Thanks to funding from IMLS, I spent much of the summer on the road, working with librarians, educators, and community members to envision and think about community-responsive making in rural and underserved communities. Here are some things I learned (or re-learned) from stepping outside the current maker narratives:
- Balancing traditional maker activities (e.g., log furniture) with new technologies (e.g., CNC routing) remains a challenge, in part due to financial constraints.
- Future Farmers of America and 4-H remain highly influential avenues to making and hands-on learning in communities.
- One powerful, persuasive personality can mobilize many others.
- 3-D printing, seen as a critical tool in many urban and suburban maker narratives, simply isn’t financially viable in many rural libraries, though they might be found in local high schools.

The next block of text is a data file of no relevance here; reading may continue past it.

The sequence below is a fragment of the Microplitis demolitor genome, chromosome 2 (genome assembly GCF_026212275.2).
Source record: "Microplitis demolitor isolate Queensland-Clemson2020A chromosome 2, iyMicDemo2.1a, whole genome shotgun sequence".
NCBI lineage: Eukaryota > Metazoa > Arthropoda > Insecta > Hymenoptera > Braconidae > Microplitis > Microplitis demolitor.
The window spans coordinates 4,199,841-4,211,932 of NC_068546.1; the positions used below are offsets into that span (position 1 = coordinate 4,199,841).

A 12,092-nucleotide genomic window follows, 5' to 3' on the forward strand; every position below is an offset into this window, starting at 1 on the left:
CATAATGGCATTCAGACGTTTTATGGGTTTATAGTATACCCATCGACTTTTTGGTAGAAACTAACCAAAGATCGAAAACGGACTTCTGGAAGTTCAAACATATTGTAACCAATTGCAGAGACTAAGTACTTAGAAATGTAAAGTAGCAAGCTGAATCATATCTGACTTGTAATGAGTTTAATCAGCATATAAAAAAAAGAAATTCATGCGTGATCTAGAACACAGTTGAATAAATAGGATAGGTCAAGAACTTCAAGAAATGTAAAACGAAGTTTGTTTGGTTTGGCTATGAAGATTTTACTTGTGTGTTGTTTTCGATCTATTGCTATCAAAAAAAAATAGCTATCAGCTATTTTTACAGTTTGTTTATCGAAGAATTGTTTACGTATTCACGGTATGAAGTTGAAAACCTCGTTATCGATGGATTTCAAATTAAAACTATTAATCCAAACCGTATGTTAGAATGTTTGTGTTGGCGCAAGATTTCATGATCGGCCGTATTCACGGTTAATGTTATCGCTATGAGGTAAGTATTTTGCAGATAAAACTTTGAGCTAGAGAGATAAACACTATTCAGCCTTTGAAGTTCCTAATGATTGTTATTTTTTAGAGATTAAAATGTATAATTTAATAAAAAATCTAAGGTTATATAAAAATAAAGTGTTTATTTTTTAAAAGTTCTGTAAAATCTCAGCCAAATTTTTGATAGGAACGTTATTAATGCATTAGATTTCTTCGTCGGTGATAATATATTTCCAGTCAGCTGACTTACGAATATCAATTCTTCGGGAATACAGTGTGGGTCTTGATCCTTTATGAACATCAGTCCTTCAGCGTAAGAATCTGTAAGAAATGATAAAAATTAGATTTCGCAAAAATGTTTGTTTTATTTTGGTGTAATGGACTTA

- The maker movement in libraries is codifying around youth and STEM primarily, with a big emphasis on playing with pre-made items (e.g., Snap Circuits, LEGO, K’Nex).
- Despite the current youth and making focus, we got a lot of questions this summer about making and senior citizens, something we’re really interested in, too!
- Underwater remote operated vehicles showed up as an in-class or extracurricular activity in three of our sites. Robotics was even more popular (in part because Michigan’s governor has actively supported and incentivized the incubation of FIRST Robotics programs).
- Incubator kitchens are specially licensed facilities to help nascent food businesses get started. That this is a state-licensed activity tells me there is more support for non-tech-based small businesses than we previously anticipated.
- Multiple communities pointed to farmer’s markets as a hub for creative handmade products.
What did you learn this summer? I’ll be back next month with more learnings.